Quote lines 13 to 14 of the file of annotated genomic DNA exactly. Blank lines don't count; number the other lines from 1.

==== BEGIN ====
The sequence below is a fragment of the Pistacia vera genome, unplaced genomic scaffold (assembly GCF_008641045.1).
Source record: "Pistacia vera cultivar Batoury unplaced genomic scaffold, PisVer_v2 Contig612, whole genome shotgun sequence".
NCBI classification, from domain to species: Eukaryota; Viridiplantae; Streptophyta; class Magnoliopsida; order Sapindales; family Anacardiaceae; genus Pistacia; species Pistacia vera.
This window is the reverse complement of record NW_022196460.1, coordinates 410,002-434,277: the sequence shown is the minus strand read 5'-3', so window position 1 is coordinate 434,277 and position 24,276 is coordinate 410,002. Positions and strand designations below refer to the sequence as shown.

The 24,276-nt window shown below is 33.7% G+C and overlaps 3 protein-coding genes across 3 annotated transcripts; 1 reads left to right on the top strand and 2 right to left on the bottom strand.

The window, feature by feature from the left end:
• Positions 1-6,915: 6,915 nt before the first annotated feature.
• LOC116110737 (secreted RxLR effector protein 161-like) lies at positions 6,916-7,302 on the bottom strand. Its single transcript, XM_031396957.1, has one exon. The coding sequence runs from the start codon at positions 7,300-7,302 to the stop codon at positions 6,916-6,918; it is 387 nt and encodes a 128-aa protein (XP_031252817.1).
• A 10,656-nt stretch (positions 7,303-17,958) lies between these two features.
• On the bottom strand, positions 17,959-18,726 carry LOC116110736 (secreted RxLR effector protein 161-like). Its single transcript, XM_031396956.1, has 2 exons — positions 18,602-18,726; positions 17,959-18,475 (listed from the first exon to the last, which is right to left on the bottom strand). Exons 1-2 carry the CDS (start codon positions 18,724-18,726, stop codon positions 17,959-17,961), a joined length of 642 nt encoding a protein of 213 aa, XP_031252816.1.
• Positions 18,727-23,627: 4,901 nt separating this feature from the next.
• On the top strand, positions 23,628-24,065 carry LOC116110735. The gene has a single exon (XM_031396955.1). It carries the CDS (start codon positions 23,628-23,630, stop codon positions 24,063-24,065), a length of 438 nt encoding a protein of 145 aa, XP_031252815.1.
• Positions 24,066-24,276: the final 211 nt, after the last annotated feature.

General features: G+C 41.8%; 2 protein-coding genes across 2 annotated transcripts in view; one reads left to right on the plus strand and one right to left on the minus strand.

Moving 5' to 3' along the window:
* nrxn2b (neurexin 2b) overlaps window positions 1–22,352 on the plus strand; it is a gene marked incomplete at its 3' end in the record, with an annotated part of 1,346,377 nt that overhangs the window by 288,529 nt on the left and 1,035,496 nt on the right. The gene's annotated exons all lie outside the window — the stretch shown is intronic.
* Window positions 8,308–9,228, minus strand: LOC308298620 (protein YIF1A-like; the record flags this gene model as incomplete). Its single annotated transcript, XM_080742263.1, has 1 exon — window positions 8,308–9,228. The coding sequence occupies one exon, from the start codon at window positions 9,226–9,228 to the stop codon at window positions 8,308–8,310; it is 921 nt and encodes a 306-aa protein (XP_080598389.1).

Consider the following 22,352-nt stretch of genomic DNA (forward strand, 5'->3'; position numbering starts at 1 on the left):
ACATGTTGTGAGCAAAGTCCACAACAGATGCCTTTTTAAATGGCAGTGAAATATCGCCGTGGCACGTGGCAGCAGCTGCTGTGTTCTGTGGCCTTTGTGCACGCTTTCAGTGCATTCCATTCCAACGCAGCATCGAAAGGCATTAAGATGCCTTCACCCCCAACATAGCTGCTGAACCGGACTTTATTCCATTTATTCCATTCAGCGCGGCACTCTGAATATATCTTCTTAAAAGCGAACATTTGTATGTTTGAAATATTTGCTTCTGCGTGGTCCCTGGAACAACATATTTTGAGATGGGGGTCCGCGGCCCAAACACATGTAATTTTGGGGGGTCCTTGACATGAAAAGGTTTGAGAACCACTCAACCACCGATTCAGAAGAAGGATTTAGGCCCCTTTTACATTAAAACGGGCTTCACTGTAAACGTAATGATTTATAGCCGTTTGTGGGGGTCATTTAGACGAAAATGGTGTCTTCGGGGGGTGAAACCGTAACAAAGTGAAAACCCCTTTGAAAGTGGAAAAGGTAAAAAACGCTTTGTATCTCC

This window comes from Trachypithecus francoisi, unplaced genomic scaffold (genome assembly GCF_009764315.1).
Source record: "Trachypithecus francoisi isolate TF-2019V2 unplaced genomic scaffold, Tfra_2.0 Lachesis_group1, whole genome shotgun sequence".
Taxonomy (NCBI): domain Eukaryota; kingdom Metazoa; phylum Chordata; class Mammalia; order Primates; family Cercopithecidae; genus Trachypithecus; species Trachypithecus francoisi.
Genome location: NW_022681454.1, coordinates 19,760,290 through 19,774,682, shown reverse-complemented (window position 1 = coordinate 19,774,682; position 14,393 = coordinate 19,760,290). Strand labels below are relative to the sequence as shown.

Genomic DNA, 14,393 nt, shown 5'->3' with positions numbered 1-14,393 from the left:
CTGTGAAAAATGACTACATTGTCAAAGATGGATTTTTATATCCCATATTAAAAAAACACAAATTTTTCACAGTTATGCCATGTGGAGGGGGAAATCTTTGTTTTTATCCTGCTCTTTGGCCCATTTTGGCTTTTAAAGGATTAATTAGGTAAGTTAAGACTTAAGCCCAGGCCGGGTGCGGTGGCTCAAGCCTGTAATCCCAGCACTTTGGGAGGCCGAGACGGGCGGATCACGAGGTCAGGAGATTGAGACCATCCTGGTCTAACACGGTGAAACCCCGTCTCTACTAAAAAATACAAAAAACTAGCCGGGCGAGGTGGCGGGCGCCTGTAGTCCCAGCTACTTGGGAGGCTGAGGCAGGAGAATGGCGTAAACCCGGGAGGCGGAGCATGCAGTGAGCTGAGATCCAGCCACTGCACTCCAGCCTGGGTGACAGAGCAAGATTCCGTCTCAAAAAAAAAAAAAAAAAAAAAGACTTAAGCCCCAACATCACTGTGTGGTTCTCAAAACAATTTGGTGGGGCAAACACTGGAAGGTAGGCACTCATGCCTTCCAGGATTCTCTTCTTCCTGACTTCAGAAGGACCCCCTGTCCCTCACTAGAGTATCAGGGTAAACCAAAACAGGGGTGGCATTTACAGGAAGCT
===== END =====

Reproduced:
• Positions 24,066-24,276: the final 211 nt, after the last annotated feature.

General features: G+C 41.8%; 2 protein-coding genes across 2 annotated transcripts in view; one reads left to right on the plus strand and one right to left on the minus strand.